Home > Uncategorized > The Keynesian revolution and the monetarist counter-revolution

The Keynesian revolution and the monetarist counter-revolution

from Asad Zaman  and RWER current issue

The intimate connection between economic theory and political power is clearly illustrated by the rise and fall of Keynesian Economics in the 20th Century. Confidence generated by theories glorifying the workings of a market economy led leading economists to predict permanent prosperity, just prior to the Great Depression of 1929. After the crash, Keynes set out to resolve the most glaring contradiction between economic theory and reality. While economic theory maintains that free markets automatically eliminates unemployment, the Great Depression created high unemployment which persisted for more than a decade. Keynesian theory recognized this failing of free markets, and placed responsibility for creating full employment on the government. Application of Keynesian theory led to a period of unprecedented prosperity in Europe and USA following the 2nd World War. However, there was a snake in the Garden of Eden: the wealth share of the top 1% declined precipitously between 1930 and 1980:

The top 1% fought back by a well-thought out multi-dimensional plan to reverse this decline in their wealth shares; details of this planning are available from Naomi Klein’s Shock Doctrine, and Alkire and Ritchie Winning Ideas: Lessons from Free Market Economics. A central element of this plan, implemented in the Reagan-Thatcher era, was the rejection of Keynesian economics and a return to the same pre-Keynesian ideas that had been proven wrong by the Great Depression of 1929. Modern textbooks of labor theory continue to teach that free markets eliminate unemployment, blithely ignoring the massive amounts of empirical evidence against this proposition. Chicago school economists argued that government interventions to create full employment bring about short term increases in employment, which are reversed in the long run. Furthermore, such interventions inflict great costs upon the economy in the form of high inflation. Central Banks responded by dropping the goal of reducing unemployment, and shifting policy focus to fighting inflation only. The result was a long period of economic stagnation, with high unemployment, which weakened power of labor force and enabled capitalist exploitation, reflected in the rapid rise of the wealth share of the top 1%. Another graph which shows that the productivity increased a lot, but the wealthy captured the lion’s share of these gains, while the labor share remained nearly constant, is given below:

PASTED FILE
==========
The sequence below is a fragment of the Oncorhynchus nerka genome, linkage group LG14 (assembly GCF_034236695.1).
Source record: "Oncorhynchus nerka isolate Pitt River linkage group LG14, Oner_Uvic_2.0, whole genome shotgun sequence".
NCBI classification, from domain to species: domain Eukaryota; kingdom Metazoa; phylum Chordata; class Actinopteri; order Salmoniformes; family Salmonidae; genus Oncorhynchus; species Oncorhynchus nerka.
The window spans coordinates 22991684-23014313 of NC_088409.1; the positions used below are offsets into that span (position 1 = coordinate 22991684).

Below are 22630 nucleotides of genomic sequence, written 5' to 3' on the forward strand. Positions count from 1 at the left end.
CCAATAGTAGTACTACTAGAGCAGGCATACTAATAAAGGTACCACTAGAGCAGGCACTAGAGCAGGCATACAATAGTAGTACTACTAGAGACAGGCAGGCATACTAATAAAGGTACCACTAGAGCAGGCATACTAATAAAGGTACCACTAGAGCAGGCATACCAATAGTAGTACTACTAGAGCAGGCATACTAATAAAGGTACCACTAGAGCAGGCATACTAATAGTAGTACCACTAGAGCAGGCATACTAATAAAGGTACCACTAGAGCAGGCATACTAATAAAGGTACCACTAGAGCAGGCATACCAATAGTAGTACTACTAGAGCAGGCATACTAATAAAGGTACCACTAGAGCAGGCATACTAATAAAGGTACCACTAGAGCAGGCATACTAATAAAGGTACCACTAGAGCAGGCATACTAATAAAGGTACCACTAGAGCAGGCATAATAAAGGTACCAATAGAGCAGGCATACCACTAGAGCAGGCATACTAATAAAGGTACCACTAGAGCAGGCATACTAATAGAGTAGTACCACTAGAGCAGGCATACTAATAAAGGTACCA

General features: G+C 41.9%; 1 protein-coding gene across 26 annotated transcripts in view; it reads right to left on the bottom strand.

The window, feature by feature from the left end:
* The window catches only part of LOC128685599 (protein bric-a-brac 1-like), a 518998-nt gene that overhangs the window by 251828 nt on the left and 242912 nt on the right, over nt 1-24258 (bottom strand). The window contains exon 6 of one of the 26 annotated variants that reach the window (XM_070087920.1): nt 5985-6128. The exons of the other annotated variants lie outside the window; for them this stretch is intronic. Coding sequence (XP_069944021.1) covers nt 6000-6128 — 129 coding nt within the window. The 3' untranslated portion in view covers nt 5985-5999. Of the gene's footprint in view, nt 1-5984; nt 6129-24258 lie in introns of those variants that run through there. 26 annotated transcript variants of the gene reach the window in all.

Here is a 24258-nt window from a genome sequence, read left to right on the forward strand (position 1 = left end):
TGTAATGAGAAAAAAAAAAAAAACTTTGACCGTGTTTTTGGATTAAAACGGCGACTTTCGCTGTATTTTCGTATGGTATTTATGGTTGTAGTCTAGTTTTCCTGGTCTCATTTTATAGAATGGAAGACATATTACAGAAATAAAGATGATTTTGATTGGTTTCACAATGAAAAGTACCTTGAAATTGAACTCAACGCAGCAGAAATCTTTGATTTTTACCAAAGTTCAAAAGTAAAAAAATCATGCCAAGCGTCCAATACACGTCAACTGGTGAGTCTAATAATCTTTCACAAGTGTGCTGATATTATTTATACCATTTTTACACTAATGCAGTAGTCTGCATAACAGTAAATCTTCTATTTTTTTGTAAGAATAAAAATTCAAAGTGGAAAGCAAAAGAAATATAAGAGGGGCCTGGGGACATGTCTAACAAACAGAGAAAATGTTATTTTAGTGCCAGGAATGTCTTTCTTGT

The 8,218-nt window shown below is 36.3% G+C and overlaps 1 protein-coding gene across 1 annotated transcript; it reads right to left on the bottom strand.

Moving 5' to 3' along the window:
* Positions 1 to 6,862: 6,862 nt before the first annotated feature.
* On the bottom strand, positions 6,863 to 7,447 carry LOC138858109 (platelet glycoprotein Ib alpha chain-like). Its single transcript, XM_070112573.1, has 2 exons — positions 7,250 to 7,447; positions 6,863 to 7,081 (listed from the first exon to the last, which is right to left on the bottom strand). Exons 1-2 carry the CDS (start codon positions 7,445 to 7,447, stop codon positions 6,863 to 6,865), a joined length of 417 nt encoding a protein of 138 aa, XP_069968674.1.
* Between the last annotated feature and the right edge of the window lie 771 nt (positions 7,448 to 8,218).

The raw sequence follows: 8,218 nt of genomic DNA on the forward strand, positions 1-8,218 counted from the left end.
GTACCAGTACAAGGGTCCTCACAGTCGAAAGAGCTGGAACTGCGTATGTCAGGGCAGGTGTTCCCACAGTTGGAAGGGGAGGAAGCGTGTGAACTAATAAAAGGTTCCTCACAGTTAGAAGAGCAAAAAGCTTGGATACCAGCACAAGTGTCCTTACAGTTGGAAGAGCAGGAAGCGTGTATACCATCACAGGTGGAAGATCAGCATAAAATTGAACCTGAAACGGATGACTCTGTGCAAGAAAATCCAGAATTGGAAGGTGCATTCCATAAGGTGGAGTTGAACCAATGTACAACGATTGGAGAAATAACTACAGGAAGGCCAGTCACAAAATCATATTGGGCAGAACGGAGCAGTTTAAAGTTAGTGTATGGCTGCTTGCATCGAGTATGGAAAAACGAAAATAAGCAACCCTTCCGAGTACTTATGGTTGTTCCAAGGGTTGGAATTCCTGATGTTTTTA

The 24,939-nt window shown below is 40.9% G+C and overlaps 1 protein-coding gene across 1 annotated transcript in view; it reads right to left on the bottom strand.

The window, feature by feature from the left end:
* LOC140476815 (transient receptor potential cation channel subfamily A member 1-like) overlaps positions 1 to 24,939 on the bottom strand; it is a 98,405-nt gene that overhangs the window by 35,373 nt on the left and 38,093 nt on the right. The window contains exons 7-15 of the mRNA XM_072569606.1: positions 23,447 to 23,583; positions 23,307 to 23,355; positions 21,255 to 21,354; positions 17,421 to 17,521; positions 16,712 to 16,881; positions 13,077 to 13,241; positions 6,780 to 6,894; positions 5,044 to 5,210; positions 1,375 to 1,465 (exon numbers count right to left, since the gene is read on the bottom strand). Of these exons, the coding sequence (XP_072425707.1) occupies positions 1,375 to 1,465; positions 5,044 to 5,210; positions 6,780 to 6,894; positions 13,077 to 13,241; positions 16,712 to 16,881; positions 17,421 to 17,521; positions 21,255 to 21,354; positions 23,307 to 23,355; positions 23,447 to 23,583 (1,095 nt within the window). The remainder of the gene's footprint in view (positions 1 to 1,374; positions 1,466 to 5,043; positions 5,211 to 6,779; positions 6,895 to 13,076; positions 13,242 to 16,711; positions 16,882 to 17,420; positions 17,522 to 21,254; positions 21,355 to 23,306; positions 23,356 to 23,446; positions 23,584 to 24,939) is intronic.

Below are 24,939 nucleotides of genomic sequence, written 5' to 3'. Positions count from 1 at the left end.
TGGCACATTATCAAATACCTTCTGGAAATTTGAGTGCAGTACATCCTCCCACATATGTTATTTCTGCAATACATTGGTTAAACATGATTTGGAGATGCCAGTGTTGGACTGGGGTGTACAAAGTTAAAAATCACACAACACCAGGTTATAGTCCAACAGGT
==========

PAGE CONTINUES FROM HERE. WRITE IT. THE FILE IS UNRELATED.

This clearly demonstrates why economics textbooks stick to the theory that free markets create full employment, when they obviously do not (see: 70 years of failure by economists to understand the labor market). Allowing unemployment to exist, and preventing the government from intervening to eliminate it, permits capitalists to exploit labor to the hilt, appropriating all gains from increasing productivity, and denying labor any share of the increasing profits.  read more

  1. No comments yet.
  1. No trackbacks yet.

Leave a Reply

Fill in your details below or click an icon to log in:

WordPress.com Logo

You are commenting using your WordPress.com account. Log Out /  Change )

Facebook photo

You are commenting using your Facebook account. Log Out /  Change )

Connecting to %s

This site uses Akismet to reduce spam. Learn how your comment data is processed.